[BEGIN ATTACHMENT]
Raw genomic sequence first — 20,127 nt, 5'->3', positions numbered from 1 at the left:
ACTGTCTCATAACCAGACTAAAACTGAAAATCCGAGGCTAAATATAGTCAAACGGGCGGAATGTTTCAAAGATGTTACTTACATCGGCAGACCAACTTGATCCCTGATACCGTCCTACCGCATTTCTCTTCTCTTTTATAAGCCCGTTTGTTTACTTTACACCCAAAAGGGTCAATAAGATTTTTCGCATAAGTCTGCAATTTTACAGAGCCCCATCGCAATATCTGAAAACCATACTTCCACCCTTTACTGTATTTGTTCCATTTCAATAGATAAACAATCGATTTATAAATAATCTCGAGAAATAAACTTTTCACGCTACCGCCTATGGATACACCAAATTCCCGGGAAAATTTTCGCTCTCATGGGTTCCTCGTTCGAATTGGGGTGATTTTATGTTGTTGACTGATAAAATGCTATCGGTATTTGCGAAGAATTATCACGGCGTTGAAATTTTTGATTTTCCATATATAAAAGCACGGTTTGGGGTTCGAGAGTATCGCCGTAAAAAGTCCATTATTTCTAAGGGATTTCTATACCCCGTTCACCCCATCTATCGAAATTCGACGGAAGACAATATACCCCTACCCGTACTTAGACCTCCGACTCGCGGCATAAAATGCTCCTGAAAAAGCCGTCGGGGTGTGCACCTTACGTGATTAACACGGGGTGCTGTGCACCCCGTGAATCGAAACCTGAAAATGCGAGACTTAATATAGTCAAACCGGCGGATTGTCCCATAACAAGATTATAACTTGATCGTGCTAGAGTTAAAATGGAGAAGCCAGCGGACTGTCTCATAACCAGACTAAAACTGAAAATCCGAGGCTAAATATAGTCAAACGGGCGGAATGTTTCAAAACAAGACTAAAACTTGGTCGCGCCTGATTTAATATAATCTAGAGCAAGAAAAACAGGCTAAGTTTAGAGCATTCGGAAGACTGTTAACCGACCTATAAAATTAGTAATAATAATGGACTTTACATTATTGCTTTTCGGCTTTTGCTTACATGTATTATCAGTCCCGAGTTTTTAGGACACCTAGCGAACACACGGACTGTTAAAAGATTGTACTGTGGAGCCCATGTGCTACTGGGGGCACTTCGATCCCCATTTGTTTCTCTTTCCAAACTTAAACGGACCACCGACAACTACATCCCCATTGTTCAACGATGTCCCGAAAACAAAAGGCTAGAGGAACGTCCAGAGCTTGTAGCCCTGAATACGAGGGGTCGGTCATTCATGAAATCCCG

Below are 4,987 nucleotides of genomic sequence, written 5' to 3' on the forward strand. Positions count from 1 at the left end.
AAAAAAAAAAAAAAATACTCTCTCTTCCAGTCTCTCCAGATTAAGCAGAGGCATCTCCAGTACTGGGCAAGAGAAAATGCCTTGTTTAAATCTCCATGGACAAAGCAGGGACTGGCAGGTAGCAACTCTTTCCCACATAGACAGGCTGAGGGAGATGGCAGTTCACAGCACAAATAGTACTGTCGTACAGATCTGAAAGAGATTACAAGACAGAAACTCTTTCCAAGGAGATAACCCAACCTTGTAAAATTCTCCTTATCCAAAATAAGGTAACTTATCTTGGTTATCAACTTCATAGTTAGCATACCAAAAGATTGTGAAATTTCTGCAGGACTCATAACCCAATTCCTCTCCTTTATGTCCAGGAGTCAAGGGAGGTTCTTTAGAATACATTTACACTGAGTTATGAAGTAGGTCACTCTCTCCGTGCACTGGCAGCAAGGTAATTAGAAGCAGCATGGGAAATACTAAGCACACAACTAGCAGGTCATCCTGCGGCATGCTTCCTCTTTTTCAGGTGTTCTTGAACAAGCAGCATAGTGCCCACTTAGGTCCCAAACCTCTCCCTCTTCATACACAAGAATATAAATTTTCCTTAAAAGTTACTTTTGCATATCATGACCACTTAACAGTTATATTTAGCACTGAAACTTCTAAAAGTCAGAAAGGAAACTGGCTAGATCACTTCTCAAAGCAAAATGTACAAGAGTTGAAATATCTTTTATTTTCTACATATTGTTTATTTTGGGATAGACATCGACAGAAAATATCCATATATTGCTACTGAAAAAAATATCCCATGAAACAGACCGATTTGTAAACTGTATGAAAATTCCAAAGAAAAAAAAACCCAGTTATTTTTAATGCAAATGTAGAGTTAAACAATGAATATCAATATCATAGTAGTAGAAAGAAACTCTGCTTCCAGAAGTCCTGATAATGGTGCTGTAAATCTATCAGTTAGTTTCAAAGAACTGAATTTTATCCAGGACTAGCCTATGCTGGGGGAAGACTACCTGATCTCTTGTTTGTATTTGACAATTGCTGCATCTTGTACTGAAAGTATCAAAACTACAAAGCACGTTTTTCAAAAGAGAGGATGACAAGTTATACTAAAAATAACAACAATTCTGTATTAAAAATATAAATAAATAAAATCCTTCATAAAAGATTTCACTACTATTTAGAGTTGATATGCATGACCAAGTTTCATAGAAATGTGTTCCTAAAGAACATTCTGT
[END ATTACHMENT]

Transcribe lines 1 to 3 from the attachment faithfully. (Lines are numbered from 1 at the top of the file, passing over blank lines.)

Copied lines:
Raw genomic sequence first — 20,127 nt, 5'->3', positions numbered from 1 at the left:
ACTGTCTCATAACCAGACTAAAACTGAAAATCCGAGGCTAAATATAGTCAAACGGGCGGAATGTTTCAAAGATGTTACTTACATCGGCAGACCAACTTGATCCCTGATACCGTCCTACCGCATTTCTCTTCTCTTTTATAAGCCCGTTTGTTTACTTTACACCCAAAAGGGTCAATAAGATTTTTCGCATAAGTCTGCAATTTTACAGAGCCCCATCGCAATATCTGAAAACCATACTTCCACCCTTTACTGTATTTGTTCCATTTCAATAGATAAACAATCGATTTATAAATAATCTCGAGAAATAAACTTTTCACGCTACCGCCTATGGATACACCAAATTCCCGGGAAAATTTTCGCTCTCATGGGTTCCTCGTTCGAATTGGGGTGATTTTATGTTGTTGACTGATAAAATGCTATCGGTATTTGCGAAGAATTATCACGGCGTTGAAATTTTTGATTTTCCATATATAAAAGCACGGTTTGGGGTTCGAGAGTATCGCCGTAAAAAGTCCATTATTTCTAAGGGATTTCTATACCCCGTTCACCCCATCTATCGAAATTCGACGGAAGACAATATACCCCTACCCGTACTTAGACCTCCGACTCGCGGCATAAAATGCTCCTGAAAAAGCCGTCGGGGTGTGCACCTTACGTGATTAACACGGGGTGCTGTGCACCCCGTGAATCGAAACCTGAAAATGCGAGACTTAATATAGTCAAACCGGCGGATTGTCCCATAACAAGATTATAACTTGATCGTGCTAGAGTTAAAATGGAGAAGCCAGCGGACTGTCTCATAACCAGACTAAAACTGAAAATCCGAGGCTAAATATAGTCAAACGGGCGGAATGTTTCAAAACAAGACTAAAACTTGGTCGCGCCTGATTTAATATAATCTAGAGCAAGAAAAACAGGCTAAGTTTAGAGCATTCGGAAGACTGTTAACCGACCTATAAAATTAGTAATAATAATGGACTTTACATTATTGCTTTTCGGCTTTTGCTTACATGTATTATCAGTCCCGAGTTTTTAGGACACCTAGCGAACACACGGACTGTTAAAAGATTGTACTGTGGAGCCCATGTGCTACTGGGGGCACTTCGATCCCCATTTGTTTCTCTTTCCAAACTTAAACGGACCACCGACAACTACATCCCCATTGTTCAACGATGTCCCGAAAACAAAAGGCTAGAGGAACGTCCAGAGCTTGTAGCCCTGAATACGAGGGGTCGGTCATTCATGAAATCCCG

Below are 4,987 nucleotides of genomic sequence, written 5' to 3' on the forward strand. Positions count from 1 at the left end.